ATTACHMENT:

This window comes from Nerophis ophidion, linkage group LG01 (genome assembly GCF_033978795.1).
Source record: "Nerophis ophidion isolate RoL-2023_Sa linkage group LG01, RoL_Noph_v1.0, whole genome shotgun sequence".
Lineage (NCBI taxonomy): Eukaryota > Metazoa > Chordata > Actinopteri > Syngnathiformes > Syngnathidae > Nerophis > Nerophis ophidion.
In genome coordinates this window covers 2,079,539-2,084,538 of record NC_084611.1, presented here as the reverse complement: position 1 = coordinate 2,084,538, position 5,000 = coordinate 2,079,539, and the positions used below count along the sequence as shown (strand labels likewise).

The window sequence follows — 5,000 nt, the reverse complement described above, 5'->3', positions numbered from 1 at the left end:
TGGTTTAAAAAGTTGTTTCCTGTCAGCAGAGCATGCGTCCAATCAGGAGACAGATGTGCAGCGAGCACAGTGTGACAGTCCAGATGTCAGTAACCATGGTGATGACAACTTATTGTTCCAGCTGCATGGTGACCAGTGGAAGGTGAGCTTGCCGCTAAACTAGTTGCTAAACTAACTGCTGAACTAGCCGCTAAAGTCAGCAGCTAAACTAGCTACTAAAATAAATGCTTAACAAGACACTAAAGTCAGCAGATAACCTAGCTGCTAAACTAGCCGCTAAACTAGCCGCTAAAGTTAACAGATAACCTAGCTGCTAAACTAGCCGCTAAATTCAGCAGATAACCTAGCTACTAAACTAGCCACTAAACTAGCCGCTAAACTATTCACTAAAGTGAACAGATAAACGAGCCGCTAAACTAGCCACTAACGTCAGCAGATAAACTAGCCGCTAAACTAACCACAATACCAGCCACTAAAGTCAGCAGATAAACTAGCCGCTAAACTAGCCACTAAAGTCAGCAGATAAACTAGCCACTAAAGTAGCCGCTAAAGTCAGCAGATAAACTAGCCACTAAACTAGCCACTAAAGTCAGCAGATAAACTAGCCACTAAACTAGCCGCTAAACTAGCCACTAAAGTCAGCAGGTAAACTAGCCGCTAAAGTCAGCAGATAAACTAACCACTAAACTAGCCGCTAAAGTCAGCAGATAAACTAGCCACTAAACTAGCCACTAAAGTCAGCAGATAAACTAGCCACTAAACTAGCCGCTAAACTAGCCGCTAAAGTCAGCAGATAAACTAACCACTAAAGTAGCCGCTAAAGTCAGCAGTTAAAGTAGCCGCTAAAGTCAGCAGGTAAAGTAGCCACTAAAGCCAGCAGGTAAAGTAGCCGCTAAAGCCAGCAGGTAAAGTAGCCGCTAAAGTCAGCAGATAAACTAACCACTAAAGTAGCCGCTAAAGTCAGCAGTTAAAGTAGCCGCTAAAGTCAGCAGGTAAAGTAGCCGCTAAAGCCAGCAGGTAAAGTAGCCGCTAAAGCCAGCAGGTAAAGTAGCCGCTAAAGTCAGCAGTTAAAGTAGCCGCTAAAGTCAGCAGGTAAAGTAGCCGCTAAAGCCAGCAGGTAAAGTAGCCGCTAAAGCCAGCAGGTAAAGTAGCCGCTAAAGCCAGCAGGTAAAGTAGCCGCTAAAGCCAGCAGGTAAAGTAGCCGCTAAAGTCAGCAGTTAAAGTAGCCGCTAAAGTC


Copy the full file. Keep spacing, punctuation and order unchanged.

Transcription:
This window comes from Nerophis ophidion, linkage group LG01 (genome assembly GCF_033978795.1).
Source record: "Nerophis ophidion isolate RoL-2023_Sa linkage group LG01, RoL_Noph_v1.0, whole genome shotgun sequence".
Lineage (NCBI taxonomy): Eukaryota > Metazoa > Chordata > Actinopteri > Syngnathiformes > Syngnathidae > Nerophis > Nerophis ophidion.
In genome coordinates this window covers 2,079,539-2,084,538 of record NC_084611.1, presented here as the reverse complement: position 1 = coordinate 2,084,538, position 5,000 = coordinate 2,079,539, and the positions used below count along the sequence as shown (strand labels likewise).

The window sequence follows — 5,000 nt, the reverse complement described above, 5'->3', positions numbered from 1 at the left end:
TGGTTTAAAAAGTTGTTTCCTGTCAGCAGAGCATGCGTCCAATCAGGAGACAGATGTGCAGCGAGCACAGTGTGACAGTCCAGATGTCAGTAACCATGGTGATGACAACTTATTGTTCCAGCTGCATGGTGACCAGTGGAAGGTGAGCTTGCCGCTAAACTAGTTGCTAAACTAACTGCTGAACTAGCCGCTAAAGTCAGCAGCTAAACTAGCTACTAAAATAAATGCTTAACAAGACACTAAAGTCAGCAGATAACCTAGCTGCTAAACTAGCCGCTAAACTAGCCGCTAAAGTTAACAGATAACCTAGCTGCTAAACTAGCCGCTAAATTCAGCAGATAACCTAGCTACTAAACTAGCCACTAAACTAGCCGCTAAACTATTCACTAAAGTGAACAGATAAACGAGCCGCTAAACTAGCCACTAACGTCAGCAGATAAACTAGCCGCTAAACTAACCACAATACCAGCCACTAAAGTCAGCAGATAAACTAGCCGCTAAACTAGCCACTAAAGTCAGCAGATAAACTAGCCACTAAAGTAGCCGCTAAAGTCAGCAGATAAACTAGCCACTAAACTAGCCACTAAAGTCAGCAGATAAACTAGCCACTAAACTAGCCGCTAAACTAGCCACTAAAGTCAGCAGGTAAACTAGCCGCTAAAGTCAGCAGATAAACTAACCACTAAACTAGCCGCTAAAGTCAGCAGATAAACTAGCCACTAAACTAGCCACTAAAGTCAGCAGATAAACTAGCCACTAAACTAGCCGCTAAACTAGCCGCTAAAGTCAGCAGATAAACTAACCACTAAAGTAGCCGCTAAAGTCAGCAGTTAAAGTAGCCGCTAAAGTCAGCAGGTAAAGTAGCCACTAAAGCCAGCAGGTAAAGTAGCCGCTAAAGCCAGCAGGTAAAGTAGCCGCTAAAGTCAGCAGATAAACTAACCACTAAAGTAGCCGCTAAAGTCAGCAGTTAAAGTAGCCGCTAAAGTCAGCAGGTAAAGTAGCCGCTAAAGCCAGCAGGTAAAGTAGCCGCTAAAGCCAGCAGGTAAAGTAGCCGCTAAAGTCAGCAGTTAAAGTAGCCGCTAAAGTCAGCAGGTAAAGTAGCCGCTAAAGCCAGCAGGTAAAGTAGCCGCTAAAGCCAGCAGGTAAAGTAGCCGCTAAAGCCAGCAGGTAAAGTAGCCGCTAAAGCCAGCAGGTAAAGTAGCCGCTAAAGTCAGCAGTTAAAGTAGCCGCTAAAGTC